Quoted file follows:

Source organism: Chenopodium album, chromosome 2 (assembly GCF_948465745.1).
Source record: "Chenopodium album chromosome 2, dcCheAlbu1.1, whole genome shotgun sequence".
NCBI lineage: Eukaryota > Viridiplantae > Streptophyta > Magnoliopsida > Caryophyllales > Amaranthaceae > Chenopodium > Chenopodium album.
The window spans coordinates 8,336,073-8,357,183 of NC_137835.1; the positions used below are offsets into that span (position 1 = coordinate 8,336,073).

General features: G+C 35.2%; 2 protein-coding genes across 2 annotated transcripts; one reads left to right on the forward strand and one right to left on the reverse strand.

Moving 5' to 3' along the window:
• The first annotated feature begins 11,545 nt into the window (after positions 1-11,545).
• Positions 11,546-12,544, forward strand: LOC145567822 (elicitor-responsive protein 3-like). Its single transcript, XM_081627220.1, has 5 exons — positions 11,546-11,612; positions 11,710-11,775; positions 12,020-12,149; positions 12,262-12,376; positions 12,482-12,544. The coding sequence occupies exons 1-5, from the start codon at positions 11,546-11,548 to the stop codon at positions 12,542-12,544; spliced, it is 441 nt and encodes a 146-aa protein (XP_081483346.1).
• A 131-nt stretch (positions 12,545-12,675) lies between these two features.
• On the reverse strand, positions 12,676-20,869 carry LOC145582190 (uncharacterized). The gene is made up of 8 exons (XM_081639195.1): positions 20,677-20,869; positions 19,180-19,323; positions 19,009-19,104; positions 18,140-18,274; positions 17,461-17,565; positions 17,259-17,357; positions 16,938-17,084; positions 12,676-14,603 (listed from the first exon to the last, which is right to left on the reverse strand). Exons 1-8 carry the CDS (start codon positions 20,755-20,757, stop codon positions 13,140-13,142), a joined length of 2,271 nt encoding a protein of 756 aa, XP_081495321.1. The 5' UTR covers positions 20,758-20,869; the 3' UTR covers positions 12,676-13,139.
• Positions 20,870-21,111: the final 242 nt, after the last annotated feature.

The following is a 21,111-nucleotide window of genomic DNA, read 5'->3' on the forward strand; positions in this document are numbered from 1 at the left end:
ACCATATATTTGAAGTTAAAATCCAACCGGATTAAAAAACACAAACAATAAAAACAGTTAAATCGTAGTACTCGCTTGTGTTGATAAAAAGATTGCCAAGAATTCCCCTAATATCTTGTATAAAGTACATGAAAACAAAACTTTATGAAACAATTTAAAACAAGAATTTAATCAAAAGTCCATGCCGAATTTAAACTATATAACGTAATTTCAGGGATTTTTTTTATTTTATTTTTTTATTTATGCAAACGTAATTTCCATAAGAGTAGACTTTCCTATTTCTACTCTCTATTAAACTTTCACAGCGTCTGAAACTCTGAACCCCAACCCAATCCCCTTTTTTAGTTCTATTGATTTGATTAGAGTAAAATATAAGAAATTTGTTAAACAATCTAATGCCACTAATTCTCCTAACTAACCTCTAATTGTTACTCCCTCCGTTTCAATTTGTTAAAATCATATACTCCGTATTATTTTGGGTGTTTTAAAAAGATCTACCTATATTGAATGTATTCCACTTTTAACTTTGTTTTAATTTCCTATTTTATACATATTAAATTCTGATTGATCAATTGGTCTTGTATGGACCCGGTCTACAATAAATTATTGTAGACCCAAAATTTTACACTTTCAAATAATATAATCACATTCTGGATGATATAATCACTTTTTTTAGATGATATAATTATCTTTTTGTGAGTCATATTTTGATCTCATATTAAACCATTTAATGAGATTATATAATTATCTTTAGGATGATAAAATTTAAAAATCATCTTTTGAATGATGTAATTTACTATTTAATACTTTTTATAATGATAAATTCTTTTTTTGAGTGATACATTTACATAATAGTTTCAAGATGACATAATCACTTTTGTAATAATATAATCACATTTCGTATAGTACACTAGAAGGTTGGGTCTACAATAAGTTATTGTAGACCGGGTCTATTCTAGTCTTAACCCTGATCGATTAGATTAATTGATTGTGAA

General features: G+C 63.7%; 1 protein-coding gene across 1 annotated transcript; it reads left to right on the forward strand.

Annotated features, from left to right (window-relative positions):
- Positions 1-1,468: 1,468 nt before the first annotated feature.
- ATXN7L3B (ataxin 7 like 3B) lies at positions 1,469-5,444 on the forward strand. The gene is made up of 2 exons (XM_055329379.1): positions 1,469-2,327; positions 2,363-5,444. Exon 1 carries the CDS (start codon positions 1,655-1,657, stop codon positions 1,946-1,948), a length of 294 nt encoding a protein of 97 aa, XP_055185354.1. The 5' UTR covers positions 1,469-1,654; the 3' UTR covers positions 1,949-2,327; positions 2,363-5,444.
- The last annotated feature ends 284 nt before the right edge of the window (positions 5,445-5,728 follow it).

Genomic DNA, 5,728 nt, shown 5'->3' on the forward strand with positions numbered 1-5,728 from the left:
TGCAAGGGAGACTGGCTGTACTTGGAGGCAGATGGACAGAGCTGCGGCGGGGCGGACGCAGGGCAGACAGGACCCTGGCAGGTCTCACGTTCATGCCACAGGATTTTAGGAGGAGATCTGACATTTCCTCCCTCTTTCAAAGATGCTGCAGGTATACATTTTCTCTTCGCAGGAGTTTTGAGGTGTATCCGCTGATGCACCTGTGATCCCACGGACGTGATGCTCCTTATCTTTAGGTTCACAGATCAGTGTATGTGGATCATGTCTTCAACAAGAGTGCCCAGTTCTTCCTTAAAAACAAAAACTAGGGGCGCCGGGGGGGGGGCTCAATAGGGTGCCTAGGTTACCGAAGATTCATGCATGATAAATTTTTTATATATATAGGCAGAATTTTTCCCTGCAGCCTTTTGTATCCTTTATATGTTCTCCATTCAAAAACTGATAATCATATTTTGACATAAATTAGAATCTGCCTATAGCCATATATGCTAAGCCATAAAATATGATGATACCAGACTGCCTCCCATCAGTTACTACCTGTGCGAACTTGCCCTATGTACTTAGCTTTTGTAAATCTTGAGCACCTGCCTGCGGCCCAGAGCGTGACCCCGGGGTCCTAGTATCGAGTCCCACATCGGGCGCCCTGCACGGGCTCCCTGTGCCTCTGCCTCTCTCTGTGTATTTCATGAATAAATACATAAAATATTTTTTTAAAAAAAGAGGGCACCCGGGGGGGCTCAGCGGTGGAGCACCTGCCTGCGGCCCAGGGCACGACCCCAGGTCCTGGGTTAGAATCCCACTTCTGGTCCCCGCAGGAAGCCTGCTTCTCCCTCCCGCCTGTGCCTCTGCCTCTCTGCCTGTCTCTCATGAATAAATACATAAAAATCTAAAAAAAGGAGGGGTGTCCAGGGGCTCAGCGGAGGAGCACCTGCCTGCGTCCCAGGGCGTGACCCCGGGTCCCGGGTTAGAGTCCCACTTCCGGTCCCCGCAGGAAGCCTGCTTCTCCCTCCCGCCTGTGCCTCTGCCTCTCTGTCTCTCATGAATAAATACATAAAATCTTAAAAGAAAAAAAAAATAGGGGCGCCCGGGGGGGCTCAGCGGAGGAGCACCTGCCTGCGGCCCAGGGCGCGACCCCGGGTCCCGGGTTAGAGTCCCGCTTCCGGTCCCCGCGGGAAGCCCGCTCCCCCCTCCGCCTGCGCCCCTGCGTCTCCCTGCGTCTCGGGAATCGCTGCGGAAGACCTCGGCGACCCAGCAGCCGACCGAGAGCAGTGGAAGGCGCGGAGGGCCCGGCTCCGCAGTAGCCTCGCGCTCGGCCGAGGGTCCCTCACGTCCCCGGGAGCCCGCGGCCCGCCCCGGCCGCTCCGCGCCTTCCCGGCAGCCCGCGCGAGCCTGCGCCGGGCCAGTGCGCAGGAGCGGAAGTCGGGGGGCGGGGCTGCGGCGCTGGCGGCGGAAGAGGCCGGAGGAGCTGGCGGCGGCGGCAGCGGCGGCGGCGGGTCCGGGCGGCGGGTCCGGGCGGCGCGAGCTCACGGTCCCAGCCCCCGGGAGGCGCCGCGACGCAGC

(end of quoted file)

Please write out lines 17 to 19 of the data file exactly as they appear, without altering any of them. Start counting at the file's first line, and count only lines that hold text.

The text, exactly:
- ATXN7L3B (ataxin 7 like 3B) lies at positions 1,469-5,444 on the forward strand. The gene is made up of 2 exons (XM_055329379.1): positions 1,469-2,327; positions 2,363-5,444. Exon 1 carries the CDS (start codon positions 1,655-1,657, stop codon positions 1,946-1,948), a length of 294 nt encoding a protein of 97 aa, XP_055185354.1. The 5' UTR covers positions 1,469-1,654; the 3' UTR covers positions 1,949-2,327; positions 2,363-5,444.
- The last annotated feature ends 284 nt before the right edge of the window (positions 5,445-5,728 follow it).

Genomic DNA, 5,728 nt, shown 5'->3' on the forward strand with positions numbered 1-5,728 from the left: